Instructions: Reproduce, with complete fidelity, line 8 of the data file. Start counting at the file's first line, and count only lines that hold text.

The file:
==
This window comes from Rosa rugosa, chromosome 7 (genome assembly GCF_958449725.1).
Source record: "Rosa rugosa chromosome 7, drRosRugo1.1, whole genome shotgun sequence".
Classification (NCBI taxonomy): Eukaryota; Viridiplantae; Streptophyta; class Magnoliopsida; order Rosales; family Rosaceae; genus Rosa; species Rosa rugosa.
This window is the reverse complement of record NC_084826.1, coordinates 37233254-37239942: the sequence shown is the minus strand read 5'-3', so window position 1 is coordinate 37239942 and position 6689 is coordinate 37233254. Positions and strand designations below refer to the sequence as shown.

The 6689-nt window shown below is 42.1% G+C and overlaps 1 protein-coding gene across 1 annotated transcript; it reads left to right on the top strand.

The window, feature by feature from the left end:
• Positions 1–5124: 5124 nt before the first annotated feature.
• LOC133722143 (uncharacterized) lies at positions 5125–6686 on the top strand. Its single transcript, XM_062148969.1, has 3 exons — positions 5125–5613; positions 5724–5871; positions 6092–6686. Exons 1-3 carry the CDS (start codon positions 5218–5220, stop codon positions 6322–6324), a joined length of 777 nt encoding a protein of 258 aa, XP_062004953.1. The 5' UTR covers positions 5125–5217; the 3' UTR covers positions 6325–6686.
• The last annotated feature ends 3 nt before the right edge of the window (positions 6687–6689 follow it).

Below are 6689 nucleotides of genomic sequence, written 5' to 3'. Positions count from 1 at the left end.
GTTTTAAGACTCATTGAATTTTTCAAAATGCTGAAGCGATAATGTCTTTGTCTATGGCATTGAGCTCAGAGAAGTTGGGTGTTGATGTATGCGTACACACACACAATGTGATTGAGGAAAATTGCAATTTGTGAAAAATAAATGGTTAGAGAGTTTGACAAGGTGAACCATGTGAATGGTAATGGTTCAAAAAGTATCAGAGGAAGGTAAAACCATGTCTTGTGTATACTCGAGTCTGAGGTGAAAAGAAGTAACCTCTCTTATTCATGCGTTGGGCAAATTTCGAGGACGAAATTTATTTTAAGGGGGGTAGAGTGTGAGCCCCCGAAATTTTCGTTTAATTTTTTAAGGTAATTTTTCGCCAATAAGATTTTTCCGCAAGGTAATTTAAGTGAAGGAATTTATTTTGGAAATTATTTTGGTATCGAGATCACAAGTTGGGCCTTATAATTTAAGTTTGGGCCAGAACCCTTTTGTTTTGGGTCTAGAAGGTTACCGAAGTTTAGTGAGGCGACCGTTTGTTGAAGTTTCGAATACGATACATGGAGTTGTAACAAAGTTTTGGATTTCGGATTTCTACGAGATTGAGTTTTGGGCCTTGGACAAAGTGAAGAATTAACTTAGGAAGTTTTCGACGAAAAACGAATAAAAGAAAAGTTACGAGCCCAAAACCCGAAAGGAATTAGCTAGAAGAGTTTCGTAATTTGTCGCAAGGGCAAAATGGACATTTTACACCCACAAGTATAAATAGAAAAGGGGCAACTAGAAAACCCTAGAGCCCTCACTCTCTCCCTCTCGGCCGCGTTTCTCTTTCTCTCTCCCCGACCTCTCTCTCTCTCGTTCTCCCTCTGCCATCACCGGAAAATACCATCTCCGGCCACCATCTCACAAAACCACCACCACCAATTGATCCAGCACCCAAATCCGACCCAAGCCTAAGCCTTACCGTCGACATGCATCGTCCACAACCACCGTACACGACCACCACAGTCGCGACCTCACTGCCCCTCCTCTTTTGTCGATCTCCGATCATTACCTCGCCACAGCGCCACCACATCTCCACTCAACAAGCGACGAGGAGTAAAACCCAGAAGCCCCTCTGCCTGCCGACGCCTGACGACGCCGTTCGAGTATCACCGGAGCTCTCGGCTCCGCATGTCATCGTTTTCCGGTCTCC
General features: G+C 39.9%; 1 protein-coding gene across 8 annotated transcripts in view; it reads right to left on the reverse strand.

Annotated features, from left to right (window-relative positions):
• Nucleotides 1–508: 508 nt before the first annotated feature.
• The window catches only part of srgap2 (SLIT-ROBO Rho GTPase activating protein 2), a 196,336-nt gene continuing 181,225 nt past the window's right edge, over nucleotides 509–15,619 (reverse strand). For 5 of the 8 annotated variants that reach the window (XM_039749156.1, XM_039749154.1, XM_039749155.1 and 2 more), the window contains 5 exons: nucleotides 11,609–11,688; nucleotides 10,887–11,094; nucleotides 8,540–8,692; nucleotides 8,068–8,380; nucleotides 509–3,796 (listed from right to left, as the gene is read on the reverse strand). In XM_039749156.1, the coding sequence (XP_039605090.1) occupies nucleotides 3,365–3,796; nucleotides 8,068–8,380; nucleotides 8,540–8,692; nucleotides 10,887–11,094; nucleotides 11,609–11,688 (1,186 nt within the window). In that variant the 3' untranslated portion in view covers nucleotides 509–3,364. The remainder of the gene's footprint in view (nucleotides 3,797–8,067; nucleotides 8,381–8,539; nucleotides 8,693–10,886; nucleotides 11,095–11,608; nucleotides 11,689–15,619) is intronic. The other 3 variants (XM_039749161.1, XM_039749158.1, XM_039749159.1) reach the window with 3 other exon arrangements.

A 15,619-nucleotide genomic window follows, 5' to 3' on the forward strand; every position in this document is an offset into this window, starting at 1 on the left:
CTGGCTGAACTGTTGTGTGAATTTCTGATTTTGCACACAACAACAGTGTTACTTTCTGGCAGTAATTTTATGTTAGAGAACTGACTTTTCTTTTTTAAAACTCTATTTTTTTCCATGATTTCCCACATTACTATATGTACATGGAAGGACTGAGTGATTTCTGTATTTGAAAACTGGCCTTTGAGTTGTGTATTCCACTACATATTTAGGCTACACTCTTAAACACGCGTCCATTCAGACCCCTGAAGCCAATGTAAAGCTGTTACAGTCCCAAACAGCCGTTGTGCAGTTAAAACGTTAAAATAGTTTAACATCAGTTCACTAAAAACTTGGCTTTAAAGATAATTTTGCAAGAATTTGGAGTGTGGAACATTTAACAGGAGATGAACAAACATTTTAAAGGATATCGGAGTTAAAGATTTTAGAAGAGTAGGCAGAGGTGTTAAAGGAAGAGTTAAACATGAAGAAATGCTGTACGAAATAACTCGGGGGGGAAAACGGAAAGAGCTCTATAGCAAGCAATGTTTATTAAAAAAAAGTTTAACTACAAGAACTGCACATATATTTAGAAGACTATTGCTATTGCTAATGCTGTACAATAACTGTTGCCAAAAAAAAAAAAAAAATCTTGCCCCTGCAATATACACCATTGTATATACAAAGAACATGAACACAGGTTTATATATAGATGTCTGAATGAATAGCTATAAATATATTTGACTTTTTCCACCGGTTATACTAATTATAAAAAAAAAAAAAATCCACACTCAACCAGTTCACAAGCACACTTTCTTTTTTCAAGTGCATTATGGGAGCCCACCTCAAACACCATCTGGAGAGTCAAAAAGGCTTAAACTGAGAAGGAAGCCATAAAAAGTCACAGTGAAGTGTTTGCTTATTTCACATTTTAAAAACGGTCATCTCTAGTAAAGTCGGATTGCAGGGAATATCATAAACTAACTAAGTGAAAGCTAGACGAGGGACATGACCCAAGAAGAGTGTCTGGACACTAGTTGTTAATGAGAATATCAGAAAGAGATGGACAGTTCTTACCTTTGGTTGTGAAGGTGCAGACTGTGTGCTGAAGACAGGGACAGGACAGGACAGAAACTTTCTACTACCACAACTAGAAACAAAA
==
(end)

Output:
• LOC133722143 (uncharacterized) lies at positions 5125–6686 on the top strand. Its single transcript, XM_062148969.1, has 3 exons — positions 5125–5613; positions 5724–5871; positions 6092–6686. Exons 1-3 carry the CDS (start codon positions 5218–5220, stop codon positions 6322–6324), a joined length of 777 nt encoding a protein of 258 aa, XP_062004953.1. The 5' UTR covers positions 5125–5217; the 3' UTR covers positions 6325–6686.